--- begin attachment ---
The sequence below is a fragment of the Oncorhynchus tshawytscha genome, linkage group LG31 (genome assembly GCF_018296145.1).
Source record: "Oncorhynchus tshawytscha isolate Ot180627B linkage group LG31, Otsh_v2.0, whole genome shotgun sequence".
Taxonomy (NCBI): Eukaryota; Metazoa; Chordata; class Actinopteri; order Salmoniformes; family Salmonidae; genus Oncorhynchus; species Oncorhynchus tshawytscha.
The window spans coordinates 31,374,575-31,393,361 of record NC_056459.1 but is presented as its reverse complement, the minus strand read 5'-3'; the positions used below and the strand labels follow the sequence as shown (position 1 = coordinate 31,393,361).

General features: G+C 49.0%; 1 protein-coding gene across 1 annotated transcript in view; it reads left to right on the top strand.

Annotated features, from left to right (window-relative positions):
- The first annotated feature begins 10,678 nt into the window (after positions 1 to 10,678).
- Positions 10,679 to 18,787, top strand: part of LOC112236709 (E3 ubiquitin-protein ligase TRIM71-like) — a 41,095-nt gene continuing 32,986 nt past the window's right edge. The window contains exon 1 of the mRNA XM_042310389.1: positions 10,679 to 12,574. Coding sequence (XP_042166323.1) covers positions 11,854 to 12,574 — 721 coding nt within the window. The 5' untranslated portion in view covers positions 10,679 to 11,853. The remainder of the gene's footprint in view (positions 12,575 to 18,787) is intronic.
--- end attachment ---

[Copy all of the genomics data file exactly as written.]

The sequence below is a fragment of the Oncorhynchus tshawytscha genome, linkage group LG31 (genome assembly GCF_018296145.1).
Source record: "Oncorhynchus tshawytscha isolate Ot180627B linkage group LG31, Otsh_v2.0, whole genome shotgun sequence".
Taxonomy (NCBI): Eukaryota; Metazoa; Chordata; class Actinopteri; order Salmoniformes; family Salmonidae; genus Oncorhynchus; species Oncorhynchus tshawytscha.
The window spans coordinates 31,374,575-31,393,361 of record NC_056459.1 but is presented as its reverse complement, the minus strand read 5'-3'; the positions used below and the strand labels follow the sequence as shown (position 1 = coordinate 31,393,361).

General features: G+C 49.0%; 1 protein-coding gene across 1 annotated transcript in view; it reads left to right on the top strand.

Annotated features, from left to right (window-relative positions):
- The first annotated feature begins 10,678 nt into the window (after positions 1 to 10,678).
- Positions 10,679 to 18,787, top strand: part of LOC112236709 (E3 ubiquitin-protein ligase TRIM71-like) — a 41,095-nt gene continuing 32,986 nt past the window's right edge. The window contains exon 1 of the mRNA XM_042310389.1: positions 10,679 to 12,574. Coding sequence (XP_042166323.1) covers positions 11,854 to 12,574 — 721 coding nt within the window. The 5' untranslated portion in view covers positions 10,679 to 11,853. The remainder of the gene's footprint in view (positions 12,575 to 18,787) is intronic.